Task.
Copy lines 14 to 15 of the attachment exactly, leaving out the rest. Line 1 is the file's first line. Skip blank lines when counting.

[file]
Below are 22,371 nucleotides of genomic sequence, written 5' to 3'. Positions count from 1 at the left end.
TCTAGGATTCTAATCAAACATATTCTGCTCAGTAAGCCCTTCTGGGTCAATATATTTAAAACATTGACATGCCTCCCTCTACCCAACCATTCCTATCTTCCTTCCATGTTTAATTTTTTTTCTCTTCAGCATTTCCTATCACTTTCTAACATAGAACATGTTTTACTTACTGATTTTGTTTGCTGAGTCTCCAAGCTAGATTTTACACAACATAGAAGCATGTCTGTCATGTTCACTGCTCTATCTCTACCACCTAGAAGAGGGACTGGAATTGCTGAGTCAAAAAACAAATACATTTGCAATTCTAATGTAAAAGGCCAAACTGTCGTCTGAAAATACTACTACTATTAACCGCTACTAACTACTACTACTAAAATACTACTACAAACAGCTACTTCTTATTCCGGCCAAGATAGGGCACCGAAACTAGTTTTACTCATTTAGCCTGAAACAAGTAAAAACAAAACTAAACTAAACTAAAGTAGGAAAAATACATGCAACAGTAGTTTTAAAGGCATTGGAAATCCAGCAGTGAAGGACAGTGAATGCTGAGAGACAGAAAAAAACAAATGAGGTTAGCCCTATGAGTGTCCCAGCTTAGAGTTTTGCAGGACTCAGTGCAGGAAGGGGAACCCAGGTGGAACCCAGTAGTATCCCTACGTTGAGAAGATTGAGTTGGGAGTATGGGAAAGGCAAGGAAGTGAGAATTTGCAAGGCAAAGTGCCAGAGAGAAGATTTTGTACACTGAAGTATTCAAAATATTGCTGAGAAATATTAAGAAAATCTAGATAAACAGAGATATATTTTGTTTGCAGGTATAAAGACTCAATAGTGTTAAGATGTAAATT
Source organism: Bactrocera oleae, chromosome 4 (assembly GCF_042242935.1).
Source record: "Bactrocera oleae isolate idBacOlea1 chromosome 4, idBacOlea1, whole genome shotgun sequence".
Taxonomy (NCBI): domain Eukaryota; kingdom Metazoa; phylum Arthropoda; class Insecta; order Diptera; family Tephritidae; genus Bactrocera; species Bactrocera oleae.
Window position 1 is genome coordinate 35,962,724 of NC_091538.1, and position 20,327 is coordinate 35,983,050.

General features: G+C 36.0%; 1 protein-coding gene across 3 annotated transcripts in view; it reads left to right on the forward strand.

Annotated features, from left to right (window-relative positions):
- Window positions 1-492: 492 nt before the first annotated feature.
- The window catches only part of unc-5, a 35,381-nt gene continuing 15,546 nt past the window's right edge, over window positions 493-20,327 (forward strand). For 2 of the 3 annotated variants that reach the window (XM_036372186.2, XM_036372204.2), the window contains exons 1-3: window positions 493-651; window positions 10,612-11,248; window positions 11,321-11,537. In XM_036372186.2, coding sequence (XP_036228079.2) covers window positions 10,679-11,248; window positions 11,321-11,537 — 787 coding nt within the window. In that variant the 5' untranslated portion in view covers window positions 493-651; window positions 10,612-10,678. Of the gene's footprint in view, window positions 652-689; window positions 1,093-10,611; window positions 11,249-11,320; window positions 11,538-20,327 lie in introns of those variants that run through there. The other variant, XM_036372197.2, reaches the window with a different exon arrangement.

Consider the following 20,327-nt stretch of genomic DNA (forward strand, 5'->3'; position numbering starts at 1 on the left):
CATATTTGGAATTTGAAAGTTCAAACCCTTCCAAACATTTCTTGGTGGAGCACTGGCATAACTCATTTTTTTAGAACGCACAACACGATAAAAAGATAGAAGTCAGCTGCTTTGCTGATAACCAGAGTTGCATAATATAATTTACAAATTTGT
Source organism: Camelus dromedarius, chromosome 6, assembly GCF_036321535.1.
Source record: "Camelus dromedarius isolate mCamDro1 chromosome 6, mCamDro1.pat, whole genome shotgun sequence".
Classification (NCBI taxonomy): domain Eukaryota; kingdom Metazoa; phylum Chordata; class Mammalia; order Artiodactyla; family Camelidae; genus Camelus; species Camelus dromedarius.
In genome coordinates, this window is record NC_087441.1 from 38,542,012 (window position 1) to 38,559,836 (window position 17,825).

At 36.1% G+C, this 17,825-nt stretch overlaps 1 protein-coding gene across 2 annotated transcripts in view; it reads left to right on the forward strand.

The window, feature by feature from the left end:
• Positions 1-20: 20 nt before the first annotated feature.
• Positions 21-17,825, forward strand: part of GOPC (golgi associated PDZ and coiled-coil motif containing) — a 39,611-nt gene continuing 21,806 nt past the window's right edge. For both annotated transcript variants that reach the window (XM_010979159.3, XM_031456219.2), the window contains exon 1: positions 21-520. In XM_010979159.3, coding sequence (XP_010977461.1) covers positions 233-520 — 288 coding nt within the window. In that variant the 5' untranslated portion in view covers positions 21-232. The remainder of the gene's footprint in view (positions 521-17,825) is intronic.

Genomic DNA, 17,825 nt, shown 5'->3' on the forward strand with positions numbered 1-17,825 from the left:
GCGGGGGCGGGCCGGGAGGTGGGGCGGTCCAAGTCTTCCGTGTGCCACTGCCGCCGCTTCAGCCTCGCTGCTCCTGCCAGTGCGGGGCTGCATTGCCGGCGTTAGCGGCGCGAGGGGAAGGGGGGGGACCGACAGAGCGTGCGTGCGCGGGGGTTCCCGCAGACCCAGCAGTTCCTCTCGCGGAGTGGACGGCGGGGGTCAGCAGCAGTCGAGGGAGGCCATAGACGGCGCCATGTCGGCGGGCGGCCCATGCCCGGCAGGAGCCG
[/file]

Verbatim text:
Source record: "Camelus dromedarius isolate mCamDro1 chromosome 6, mCamDro1.pat, whole genome shotgun sequence".
Classification (NCBI taxonomy): domain Eukaryota; kingdom Metazoa; phylum Chordata; class Mammalia; order Artiodactyla; family Camelidae; genus Camelus; species Camelus dromedarius.